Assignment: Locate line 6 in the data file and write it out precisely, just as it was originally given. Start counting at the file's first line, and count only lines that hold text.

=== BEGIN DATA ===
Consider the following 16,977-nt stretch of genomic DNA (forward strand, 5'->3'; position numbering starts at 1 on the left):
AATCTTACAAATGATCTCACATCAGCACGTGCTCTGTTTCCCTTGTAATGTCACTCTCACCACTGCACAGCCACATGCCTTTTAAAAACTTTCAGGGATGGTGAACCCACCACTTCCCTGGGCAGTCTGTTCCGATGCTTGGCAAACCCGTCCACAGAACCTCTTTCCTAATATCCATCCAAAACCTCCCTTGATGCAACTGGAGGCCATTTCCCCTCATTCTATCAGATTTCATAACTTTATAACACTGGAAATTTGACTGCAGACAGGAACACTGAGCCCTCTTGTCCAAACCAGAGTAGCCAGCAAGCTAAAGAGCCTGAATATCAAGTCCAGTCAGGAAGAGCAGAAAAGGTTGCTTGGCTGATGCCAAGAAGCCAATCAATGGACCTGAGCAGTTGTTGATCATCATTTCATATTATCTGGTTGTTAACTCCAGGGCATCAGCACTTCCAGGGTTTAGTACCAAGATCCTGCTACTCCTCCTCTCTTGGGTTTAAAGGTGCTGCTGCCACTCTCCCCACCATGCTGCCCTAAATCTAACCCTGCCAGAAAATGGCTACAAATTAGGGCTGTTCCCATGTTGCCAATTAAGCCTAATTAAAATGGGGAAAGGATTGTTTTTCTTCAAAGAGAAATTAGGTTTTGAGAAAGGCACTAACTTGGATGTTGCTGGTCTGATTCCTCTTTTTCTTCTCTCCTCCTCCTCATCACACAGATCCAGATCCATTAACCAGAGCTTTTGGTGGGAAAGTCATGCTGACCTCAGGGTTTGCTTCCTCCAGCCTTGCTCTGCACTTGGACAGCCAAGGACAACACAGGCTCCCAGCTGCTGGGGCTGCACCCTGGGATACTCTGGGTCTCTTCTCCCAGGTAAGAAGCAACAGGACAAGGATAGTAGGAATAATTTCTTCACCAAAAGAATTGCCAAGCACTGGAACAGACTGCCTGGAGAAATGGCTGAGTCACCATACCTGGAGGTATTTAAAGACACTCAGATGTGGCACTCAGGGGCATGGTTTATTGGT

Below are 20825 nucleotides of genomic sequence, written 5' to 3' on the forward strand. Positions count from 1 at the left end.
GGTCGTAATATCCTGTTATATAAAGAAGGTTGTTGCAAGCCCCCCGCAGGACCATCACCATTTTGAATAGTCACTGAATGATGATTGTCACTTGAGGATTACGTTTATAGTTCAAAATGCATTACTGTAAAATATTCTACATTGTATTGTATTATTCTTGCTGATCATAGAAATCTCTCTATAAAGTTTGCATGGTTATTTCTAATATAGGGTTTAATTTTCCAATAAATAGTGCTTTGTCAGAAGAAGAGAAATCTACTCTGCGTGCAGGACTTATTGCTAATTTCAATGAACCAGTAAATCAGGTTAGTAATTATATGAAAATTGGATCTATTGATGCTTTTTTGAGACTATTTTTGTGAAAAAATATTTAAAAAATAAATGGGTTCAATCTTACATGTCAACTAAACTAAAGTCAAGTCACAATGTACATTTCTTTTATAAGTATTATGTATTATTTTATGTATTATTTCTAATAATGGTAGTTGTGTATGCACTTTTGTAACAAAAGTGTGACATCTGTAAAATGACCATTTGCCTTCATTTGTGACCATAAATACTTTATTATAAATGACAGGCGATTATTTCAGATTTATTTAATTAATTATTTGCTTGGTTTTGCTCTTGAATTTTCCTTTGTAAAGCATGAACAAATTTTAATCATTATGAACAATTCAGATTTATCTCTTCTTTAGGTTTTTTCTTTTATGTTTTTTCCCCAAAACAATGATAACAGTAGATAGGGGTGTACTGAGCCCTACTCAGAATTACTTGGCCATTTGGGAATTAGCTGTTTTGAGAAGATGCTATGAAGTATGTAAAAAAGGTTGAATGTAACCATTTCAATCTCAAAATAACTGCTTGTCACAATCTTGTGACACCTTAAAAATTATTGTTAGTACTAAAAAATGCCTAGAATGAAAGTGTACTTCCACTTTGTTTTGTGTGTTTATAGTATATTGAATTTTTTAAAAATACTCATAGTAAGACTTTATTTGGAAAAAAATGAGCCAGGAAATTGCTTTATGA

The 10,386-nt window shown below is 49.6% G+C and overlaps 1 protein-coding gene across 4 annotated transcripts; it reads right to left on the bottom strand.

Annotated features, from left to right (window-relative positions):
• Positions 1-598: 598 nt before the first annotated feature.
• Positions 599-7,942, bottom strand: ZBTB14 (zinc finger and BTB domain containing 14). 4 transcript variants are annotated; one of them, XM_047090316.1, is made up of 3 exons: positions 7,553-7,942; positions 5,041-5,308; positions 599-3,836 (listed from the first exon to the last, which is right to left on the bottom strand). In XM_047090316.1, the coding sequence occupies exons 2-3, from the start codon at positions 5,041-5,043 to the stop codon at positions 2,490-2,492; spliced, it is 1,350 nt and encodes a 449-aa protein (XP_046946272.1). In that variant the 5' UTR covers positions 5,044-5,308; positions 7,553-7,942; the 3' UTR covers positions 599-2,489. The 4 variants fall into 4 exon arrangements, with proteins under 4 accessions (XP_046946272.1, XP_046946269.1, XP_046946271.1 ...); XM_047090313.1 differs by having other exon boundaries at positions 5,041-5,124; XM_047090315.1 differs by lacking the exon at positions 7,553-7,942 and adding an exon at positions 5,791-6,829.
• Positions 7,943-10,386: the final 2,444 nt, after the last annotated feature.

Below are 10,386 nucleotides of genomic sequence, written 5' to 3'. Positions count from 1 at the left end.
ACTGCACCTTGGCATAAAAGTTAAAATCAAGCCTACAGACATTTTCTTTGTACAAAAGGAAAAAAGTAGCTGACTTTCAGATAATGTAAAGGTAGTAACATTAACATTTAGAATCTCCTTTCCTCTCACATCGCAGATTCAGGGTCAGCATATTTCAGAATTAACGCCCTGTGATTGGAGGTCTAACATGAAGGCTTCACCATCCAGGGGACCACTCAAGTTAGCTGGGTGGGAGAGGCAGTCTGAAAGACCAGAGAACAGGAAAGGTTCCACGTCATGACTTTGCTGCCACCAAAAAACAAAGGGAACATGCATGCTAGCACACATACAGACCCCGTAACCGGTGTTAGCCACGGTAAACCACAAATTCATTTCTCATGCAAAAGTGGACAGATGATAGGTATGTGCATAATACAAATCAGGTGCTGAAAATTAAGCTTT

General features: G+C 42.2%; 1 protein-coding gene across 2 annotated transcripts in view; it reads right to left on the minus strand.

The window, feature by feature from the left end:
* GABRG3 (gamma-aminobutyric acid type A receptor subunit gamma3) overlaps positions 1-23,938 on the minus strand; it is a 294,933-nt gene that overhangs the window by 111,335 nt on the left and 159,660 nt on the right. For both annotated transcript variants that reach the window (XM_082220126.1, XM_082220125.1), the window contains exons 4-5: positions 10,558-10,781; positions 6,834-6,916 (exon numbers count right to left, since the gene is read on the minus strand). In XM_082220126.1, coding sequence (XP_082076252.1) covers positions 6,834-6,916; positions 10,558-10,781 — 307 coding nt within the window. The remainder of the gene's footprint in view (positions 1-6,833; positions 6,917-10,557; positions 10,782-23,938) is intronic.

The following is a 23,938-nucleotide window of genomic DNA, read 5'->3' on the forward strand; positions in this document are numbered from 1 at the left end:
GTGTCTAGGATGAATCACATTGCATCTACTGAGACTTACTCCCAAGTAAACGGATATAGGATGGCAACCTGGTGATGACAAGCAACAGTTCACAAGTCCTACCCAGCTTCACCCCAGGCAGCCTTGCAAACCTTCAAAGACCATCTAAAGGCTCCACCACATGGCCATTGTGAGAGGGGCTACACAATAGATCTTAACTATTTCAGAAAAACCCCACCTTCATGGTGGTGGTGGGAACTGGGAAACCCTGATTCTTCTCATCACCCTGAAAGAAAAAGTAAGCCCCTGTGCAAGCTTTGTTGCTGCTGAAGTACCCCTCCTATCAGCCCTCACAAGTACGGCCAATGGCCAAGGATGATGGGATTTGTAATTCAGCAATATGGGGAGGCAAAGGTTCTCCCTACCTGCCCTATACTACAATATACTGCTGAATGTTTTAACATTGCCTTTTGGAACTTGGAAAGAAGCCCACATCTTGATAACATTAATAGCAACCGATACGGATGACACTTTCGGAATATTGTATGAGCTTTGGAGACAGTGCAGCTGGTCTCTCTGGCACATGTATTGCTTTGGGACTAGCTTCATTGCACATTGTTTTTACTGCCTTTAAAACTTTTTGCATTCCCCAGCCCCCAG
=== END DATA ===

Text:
Annotated features, from left to right (window-relative positions):